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WASHINGTON — The Trump administration is set to announce on Thursday that it intends to sharply curtail the regulation of methane emissions, a major contributor to climate change, according to an industry official with knowledge of the plan.
The Environmental Protection Agency, in a proposed rule, will aim to eliminate federal requirements that oil and gas companies install technology to inspect for and fix methane leaks from wells, pipelines and storage facilities.
The proposed rollback is particularly notable because several major energy companies have, in fact, opposed it — just as other industrial giants have opposed previous administration initiatives to dismantle climate-change and environmental rules. Some of the world’s largest auto companies have opposed Mr. Trump’s plans to let vehicles pollute more, and a number of electric utilities have opposed the relaxation of restrictions on toxic mercury pollution from coal-fired power plants.
“This is extraordinarily harmful,” Rachel Kyte, the United Nations special representative on sustainable energy, said of this and other administration efforts to undo climate regulations dating from the Obama administration. “Just at a time when the federal government’s job should be to help localities and states move faster toward cleaner energy and a cleaner economy, just at that moment when speed and scale is what’s at stake, the government is walking off the field.”
Under the proposal, methane, the main component of natural gas, would be only indirectly regulated. A separate but related category of gases, known as volatile organic compounds, would remain regulated under the new rule, and those curbs would have the side benefit of averting some methane emissions.
The new rule must go through a period of public comment and review, and would most likely be finalized early next year, analysts said. The Wall Street Journal initially reported the expected rule.
Over all, carbon dioxide is the most significant greenhouse gas, but methane is a close second. It lingers in the atmosphere for a shorter period of time but packs a bigger punch while it lasts. By some estimates, methane has 80 times the heating-trapping power of carbon dioxide in the first 20 years in the atmosphere.
Methane currently makes up nearly 10 percent of greenhouse gas emissions in the United States. A significant portion of that comes from the oil and gas sector.
Erik Milito, a vice president at the American Petroleum Institute, a trade group representing the oil and gas industry, praised the proposed rule, saying, “We think it’s a smarter way of targeting methane emissions.”
Smaller oil and gas companies have complained to the Trump administration about the Obama rule, saying it is too costly for them to perform the required leak inspections. But major oil and gas companies have called on the Trump administration to tighten restrictions on methane.
Those larger companies have invested millions of dollars to promote the use of electricity from burning natural gas, which produces about half as much carbon dioxide as coal. They fear that unrestricted leaks of methane could undermine their pitch that gas is a cleaner energy source, leading to lowered demand for the fuel.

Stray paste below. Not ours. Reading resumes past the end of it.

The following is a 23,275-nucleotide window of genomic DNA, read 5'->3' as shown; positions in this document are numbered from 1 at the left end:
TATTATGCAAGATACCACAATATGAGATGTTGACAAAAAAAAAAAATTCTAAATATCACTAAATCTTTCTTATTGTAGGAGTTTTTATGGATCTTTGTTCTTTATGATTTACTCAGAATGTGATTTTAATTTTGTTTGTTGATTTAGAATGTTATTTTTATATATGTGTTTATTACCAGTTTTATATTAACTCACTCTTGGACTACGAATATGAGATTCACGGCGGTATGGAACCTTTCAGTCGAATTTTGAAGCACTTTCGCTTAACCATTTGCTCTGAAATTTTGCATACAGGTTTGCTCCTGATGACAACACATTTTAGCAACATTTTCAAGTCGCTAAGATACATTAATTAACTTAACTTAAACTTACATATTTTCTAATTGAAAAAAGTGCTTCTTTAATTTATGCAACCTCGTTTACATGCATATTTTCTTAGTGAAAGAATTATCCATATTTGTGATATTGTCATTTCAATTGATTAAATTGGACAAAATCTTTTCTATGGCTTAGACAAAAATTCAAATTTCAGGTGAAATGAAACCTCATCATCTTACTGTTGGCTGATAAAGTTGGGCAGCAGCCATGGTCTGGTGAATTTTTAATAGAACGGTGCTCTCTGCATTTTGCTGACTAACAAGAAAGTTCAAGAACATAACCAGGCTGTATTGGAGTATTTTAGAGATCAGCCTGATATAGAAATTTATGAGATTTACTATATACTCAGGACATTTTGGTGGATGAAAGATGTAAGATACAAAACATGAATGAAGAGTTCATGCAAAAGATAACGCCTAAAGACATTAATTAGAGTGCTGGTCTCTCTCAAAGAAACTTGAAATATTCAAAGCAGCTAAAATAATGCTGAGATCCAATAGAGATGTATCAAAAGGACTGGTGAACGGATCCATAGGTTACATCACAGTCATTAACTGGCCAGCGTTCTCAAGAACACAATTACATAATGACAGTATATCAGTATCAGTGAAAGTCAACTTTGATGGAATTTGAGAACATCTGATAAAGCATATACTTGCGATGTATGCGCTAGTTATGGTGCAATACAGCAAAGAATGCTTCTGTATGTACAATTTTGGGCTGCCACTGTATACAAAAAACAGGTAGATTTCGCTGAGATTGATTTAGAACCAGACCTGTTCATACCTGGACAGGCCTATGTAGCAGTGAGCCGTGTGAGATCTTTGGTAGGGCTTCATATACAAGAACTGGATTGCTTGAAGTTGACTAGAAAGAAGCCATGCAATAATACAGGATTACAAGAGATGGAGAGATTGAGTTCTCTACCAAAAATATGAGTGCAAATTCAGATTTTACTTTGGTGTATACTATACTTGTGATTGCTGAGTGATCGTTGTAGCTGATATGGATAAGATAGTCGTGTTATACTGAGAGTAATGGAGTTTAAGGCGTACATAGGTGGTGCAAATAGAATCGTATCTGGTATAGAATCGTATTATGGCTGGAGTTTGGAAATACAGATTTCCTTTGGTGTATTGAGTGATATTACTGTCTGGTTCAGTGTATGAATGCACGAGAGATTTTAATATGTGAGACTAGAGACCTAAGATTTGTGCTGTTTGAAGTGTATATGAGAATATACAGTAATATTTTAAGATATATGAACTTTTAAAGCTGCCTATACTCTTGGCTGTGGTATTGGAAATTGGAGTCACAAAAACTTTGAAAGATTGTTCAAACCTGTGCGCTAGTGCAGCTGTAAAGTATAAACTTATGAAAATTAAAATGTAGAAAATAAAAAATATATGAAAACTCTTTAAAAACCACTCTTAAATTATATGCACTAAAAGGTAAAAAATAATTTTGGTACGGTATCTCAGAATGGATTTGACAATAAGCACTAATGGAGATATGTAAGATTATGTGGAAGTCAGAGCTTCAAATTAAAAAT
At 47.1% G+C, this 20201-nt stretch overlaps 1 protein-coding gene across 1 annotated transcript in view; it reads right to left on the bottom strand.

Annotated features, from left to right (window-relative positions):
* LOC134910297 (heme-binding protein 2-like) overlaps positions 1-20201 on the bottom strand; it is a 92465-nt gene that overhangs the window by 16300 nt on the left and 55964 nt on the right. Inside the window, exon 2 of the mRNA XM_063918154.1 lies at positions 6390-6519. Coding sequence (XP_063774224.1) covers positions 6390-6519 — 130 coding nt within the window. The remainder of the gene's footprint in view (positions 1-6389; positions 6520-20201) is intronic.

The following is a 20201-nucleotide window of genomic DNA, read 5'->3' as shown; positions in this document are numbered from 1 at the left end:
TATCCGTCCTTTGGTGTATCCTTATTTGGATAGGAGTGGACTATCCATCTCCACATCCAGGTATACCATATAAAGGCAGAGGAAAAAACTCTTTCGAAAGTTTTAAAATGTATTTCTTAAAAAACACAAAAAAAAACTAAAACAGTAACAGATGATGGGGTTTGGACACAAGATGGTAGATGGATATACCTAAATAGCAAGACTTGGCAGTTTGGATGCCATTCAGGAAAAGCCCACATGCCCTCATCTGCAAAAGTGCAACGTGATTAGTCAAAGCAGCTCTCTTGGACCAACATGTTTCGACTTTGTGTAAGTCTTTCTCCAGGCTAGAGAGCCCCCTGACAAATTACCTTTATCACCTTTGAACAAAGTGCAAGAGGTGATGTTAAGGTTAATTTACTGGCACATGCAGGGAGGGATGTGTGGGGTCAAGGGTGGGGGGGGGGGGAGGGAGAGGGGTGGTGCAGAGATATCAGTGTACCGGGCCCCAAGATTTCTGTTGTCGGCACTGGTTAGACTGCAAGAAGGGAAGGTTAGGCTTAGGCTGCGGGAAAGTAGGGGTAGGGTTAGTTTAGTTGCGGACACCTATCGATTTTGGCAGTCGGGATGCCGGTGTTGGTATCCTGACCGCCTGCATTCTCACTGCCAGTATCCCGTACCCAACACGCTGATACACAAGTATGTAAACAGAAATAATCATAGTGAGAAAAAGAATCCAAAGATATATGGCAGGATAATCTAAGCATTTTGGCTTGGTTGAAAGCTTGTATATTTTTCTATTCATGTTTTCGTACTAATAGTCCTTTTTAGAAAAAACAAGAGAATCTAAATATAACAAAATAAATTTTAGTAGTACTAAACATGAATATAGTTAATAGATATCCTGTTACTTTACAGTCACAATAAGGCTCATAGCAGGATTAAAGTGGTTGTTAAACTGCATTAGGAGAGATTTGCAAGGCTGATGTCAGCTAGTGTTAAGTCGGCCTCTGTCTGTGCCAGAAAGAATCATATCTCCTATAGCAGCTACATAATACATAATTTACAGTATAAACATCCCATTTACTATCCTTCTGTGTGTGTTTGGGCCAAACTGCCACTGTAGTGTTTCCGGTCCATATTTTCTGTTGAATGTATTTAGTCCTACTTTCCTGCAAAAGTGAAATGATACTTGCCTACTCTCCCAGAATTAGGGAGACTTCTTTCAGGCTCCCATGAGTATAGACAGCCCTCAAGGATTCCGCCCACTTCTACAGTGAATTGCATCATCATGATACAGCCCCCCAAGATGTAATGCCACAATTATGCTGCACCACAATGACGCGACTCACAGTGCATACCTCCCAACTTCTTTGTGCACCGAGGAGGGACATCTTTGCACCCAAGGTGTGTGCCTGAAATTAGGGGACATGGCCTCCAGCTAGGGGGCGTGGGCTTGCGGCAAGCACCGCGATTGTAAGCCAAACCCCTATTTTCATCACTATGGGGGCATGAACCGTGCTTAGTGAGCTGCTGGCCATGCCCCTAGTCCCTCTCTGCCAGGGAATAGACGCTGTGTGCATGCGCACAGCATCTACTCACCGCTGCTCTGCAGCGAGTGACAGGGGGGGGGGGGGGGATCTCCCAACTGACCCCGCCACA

Exxon wrote to the Environmental Protection Agency last year urging the agency to maintain core elements of the Obama-era policy. And earlier this year Gretchen Watkins, the United States chairwoman for Shell, said the E.P.A. should impose rules “that will both regulate existing methane emissions but also future methane emissions.”
Susan Dio, the chairwoman and president of BP America, wrote an op-ed article in March saying that regulating methane is the “right thing to do for the planet” and for the natural gas industry. “To maximize the climate benefits of gas — and meet the dual challenge of producing more energy with fewer emissions — we need to address its Achilles’ heel and eliminate methane emissions,” she wrote.
Ben Ratner, a senior director with the Environmental Defense Fund, a group that works closely with oil companies to track and reduce methane emissions, said that as renewable energy becomes more affordable, it could undercut the industry message that natural gas is a cleaner energy source. “The reputation of American natural gas is at the precipice, and methane rollbacks are the shove,” Mr. Ratner said.
Lee Fuller, executive vice president of the Independent Petroleum Association of America, said the smaller operators that his group represents could not absorb the costs that Exxon or Shell could, particularly when it came to inspecting and repairing older wells. “For these small businesses, it’s a very different economic impact.”
The methane regulation has been in the administration’s cross hairs since Mr. Trump’s earliest days in office. In March 2017, Scott Pruitt, then the E.P.A. administrator, tried to suspend the regulation while the agency considered an alternative, but a federal appeals court ruled the move unlawful.
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Lisa Friedman reports on climate and environmental policy in Washington. A former editor at Climatewire, she has covered nine international climate talks. @LFFriedman